I admit, when I waited for my source at the Barnes and Noble café, I’d brought some assumptions to the table about eating disorders. I envisioned talking to a skinny girl with a shaky grip on reality, and I’d expected to come away with a sad but predicable tale of shedding pounds and hair. Instead, I left with a mess.

I realize now that the issue was not with the mess; it was with my expectations.

*  *  *

No single factor can predict an eating disorder, but an assortment, taken together, can help us guess.

Recent studies indicate certain genetic variations may leave patients at greater risk, and a recent study of twins in the International Journal of Eating Disorders found that genetically similar people idolize celebrity bodies to similar degrees, suggesting tendencies toward perfectionism and a focus on body image may be rooted in our DNA.

Next are psychological factors, which often blur into the realm of biology because of their hereditary and chemical components. Mood disorders like anxiety and depression play such a huge role in the development of eating disorders that Pam, an eating disorder therapist at a clinic in Evanston, Illinois, says an eating disorder is “always a dual diagnosis.” Other risk factors include high IQ (especially for anorexia), distorted perceptions of distance and body size, and some measurable degree of autism.

Social factors include media, peers, and family, all of which can exert positive or negative influences. One youth treatment program saw record levels of success once it began involving patients’ families, but the “family factor” works both ways; studies show parents with eating disorders are more likely to pass behaviors onto their kids, and parents’ emotional neglect and diet-related comments have been linked to increases in eating disordered behavior, especially among young girls.

But we still can’t predict who will develop an eating disorder just by observing these traits.

“You could say hindsight is 20/20,” says Ellen Fitzsimmons-Craft, an intern at the University of Chicago’s eating disorders clinic. She adds that the media’s relationship with eating disorders glamorizes them over other mental illnesses. “We wouldn’t see someone suffering from OCD or depression on the cover of a magazine,” she says. This relationship is almost certainly harmful. In the U.K., more children under 10 were hospitalized in 2013 for eating disorders than any other year on record and studies suggest the growing ubiquity of media—particularly social media—is to blame.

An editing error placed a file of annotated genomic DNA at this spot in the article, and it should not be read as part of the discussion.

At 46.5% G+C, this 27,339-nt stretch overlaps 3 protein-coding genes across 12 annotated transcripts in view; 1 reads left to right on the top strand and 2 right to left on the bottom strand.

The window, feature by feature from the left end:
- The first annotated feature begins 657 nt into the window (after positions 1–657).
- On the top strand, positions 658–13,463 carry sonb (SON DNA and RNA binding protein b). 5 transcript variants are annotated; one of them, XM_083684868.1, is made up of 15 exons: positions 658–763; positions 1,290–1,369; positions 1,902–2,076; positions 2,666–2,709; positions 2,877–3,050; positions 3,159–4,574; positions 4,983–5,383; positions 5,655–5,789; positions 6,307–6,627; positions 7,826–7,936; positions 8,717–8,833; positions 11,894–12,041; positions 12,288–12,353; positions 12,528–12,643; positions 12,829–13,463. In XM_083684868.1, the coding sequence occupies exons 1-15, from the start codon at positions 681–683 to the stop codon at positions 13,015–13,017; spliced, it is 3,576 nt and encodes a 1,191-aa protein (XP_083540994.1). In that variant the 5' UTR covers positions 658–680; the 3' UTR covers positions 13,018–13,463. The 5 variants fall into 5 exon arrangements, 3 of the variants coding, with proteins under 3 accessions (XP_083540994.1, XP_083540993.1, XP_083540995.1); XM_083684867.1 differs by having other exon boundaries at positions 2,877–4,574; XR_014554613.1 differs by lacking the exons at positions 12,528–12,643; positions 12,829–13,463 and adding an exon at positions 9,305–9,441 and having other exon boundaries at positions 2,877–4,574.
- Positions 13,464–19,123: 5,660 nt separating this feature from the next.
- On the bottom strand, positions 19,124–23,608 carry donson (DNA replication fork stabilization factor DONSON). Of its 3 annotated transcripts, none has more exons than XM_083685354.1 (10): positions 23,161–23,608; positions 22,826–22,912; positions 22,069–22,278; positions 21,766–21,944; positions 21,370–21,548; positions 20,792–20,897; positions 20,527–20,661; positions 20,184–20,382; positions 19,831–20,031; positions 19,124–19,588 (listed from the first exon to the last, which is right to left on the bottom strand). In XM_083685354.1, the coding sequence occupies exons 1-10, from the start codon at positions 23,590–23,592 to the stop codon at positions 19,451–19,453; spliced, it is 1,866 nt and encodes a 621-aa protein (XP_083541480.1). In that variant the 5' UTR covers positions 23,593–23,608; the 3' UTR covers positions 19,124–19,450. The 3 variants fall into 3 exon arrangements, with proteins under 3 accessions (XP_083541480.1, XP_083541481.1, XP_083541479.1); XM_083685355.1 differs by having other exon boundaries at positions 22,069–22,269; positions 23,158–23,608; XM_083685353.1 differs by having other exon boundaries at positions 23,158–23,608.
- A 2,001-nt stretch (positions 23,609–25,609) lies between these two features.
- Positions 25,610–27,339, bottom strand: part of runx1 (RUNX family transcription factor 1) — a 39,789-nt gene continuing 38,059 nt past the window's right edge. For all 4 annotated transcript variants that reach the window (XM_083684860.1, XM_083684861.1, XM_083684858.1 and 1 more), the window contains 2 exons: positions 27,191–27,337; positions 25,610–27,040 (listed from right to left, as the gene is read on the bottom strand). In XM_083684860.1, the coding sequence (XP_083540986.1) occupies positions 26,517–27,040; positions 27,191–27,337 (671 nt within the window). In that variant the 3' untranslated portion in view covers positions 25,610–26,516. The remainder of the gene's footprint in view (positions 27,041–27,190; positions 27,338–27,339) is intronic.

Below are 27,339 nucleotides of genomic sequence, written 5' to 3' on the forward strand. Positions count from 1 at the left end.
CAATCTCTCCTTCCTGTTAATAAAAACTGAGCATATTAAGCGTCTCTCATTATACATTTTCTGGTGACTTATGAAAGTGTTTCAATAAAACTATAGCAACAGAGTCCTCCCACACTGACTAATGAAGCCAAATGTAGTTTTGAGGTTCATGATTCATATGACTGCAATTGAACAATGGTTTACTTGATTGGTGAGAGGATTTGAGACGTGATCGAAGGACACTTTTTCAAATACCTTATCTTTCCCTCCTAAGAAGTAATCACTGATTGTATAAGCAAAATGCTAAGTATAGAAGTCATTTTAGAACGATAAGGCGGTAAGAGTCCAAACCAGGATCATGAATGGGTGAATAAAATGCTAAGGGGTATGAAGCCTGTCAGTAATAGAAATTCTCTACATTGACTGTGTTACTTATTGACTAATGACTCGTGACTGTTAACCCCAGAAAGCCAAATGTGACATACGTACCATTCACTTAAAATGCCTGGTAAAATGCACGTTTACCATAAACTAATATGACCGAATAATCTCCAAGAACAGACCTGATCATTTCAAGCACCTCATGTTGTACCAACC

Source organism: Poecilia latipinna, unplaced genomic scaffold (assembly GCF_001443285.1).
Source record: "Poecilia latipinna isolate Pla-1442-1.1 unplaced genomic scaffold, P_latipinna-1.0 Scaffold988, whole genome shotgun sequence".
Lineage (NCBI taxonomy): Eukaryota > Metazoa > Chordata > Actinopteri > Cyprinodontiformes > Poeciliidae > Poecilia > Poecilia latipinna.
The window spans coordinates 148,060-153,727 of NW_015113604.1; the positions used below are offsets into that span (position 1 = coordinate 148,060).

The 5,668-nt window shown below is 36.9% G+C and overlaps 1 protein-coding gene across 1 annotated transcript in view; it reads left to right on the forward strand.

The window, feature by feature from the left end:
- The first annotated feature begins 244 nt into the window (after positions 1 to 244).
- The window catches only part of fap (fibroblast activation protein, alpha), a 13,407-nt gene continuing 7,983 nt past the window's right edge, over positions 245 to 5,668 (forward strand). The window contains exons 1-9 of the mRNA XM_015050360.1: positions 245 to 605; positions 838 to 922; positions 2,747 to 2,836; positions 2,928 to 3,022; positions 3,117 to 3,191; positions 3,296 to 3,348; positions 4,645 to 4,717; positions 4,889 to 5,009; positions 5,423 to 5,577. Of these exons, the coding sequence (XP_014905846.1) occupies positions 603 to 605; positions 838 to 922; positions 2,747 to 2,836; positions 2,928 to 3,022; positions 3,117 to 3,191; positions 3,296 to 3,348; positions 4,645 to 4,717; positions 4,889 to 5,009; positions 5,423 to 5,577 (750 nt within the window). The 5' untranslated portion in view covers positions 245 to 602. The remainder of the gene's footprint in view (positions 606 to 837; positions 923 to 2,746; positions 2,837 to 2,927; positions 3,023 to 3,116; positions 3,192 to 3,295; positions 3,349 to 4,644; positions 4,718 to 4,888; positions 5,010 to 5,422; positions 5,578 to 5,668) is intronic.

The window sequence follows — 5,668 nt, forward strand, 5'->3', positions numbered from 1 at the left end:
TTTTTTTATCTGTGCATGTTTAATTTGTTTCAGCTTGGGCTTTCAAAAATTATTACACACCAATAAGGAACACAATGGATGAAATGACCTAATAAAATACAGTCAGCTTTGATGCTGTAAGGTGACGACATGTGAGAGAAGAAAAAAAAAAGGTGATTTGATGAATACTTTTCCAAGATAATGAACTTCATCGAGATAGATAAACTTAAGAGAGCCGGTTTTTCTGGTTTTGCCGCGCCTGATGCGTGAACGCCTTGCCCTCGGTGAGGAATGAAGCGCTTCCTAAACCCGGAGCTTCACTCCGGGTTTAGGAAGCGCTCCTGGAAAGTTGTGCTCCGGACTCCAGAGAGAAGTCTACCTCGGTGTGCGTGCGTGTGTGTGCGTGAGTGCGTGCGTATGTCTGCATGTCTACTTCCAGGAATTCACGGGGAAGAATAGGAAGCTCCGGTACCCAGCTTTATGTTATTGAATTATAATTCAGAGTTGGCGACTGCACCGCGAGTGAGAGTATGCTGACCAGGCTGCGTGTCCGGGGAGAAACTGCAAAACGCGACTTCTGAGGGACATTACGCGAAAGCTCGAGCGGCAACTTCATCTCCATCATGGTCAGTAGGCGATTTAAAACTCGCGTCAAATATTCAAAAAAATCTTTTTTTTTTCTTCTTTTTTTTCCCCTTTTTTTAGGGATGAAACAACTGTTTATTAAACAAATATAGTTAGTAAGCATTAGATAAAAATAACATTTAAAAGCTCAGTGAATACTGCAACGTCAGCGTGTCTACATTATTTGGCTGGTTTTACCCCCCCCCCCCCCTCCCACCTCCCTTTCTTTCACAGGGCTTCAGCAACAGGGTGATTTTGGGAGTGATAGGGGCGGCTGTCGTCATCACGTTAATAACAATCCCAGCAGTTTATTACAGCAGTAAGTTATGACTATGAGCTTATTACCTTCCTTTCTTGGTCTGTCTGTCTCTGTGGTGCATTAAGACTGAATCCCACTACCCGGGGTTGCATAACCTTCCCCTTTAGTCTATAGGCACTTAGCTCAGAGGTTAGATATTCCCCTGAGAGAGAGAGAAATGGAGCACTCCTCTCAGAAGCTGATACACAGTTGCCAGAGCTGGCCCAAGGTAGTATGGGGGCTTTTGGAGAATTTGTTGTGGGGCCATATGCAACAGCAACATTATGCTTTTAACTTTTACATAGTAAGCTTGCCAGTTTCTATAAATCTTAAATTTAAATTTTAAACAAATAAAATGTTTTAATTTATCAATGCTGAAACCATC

But cultural triggers do not exist in the media alone. Recently, certain fitness programs in American schools designed to combat obesity have come under fire after mandatory body mass index (BMI) report cards implemented in some school districts spurred eating disorder-like behaviors in some students. One problem may be the BMI measure itself, which was originally designed to analyze vast swathes of humanity, not individuals.

And personal fitness is far more complicated than scale makers, elliptical designers or diet planners would have us believe. “Americans have this [wrong] idea that fitness is a body type,’ says Matt Wetsel, an eating disorder activist and recovered anorexic. “I’ve seen lots of skinny kids who are super unhealthy, eat like shit, and nobody calls them out on it.”